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A draft prospect everyone should know about

Kent State’s Konz has some impressive numbers. So who’s interested? National Football Post

Print This March 19, 2010, 02:03 PM EST

Here are the numbers. You tell me what position he plays:

• 4.41-second 40-yard dash

• 46-inch vertical jump

• 10-foot-8 broad jump

• 4.25-second short shuttle

• 6.93-second three-cone drill

Any guesses? Cornerback? Wideout? Running back?

Nope. Those are the measurables of 6-4, 234-pound Kent State product Jameson Konz.

Konz is a former linebacker who made the move to offense in 2008. But after injuring his ankle in the season opener, he was forced to red-shirt and sat out nearly the entire season. In 2009, however, Konz was moved to the hybrid H-back position on offense and showcased the type of athleticism needed to consistently make plays down the field and expose defenses vertically. He finished the season with only 21 catches but had nearly 300 yards receiving and averaged more than 14 yards per catch. Not bad for a guy who spent his first three years at Kent State trying to slow down receivers in the pass game.

To put into perspective the kind of athlete Konz is, his 46-inch vertical would have been the best jump recorded at the NFL Combine by 2½ inches, regardless of position. His 10-8 broad jump would have been the best of the tight end group by three inches, and his times in the 40, short shuttle and three-cone drill would have made him among the top performers at his position.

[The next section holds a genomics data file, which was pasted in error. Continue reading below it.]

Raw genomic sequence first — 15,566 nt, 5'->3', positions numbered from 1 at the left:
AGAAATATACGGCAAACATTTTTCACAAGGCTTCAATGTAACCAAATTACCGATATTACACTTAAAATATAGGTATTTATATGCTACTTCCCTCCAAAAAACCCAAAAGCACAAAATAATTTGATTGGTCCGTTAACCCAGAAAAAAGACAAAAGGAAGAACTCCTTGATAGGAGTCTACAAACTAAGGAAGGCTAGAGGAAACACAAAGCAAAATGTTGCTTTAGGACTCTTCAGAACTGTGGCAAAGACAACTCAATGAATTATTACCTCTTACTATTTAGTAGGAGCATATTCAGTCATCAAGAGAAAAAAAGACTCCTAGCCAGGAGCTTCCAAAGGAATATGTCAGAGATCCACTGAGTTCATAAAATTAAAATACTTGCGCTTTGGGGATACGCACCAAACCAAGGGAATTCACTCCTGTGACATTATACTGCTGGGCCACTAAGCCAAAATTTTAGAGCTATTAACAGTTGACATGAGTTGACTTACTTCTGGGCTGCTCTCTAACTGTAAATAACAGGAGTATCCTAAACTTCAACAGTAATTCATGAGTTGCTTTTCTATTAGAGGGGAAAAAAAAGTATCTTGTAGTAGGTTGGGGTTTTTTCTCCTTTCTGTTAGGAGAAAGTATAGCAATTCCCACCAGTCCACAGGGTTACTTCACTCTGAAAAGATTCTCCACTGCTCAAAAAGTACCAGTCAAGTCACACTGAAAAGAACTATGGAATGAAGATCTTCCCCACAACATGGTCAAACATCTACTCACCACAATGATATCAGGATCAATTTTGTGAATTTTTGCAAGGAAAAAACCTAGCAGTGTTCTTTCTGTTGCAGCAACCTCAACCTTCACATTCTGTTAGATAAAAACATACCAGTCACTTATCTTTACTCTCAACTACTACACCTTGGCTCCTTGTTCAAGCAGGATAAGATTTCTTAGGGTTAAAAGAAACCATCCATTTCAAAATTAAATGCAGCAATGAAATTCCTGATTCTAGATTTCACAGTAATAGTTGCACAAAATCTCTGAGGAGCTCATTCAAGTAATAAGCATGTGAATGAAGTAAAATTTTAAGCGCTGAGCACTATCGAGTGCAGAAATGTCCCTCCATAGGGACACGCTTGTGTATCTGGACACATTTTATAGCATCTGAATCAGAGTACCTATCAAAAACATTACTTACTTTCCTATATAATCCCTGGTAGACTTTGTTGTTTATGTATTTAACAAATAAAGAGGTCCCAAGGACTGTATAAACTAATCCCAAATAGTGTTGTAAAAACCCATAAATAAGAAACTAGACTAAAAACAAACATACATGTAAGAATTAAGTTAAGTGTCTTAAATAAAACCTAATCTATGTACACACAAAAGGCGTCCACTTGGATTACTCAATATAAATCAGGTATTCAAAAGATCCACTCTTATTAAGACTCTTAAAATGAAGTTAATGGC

So what are NFL teams thinking about Konz after his pro day?

Well, here’s the catch: Only one team showed up to watch him, the Cleveland Browns. But if I were to put down a bet on any prospect having the most private visits from now until draft time, my money would be on Konz.

He’s far from a finished product, which can be expected from a guy who has only really seen the offensive side of the ball for one season. However, Konz runs extremely well for his size, showcases natural body control and knows how to adjust and high-point the ball down the field. There’s a lot of untapped potential to his game. As a future H-back type of option who can move around the offense, occasionally line up in the backfield and create mismatches in the pass game, Konz should draw significant interest.

You won’t hear his name called during the first couple of rounds of the draft, but you can bet there will be a lot more homework done on Konz in the coming weeks to figure out how high he’s worth selecting. The numbers simply speak for themselves.

Follow me on Twitter: WesBunting

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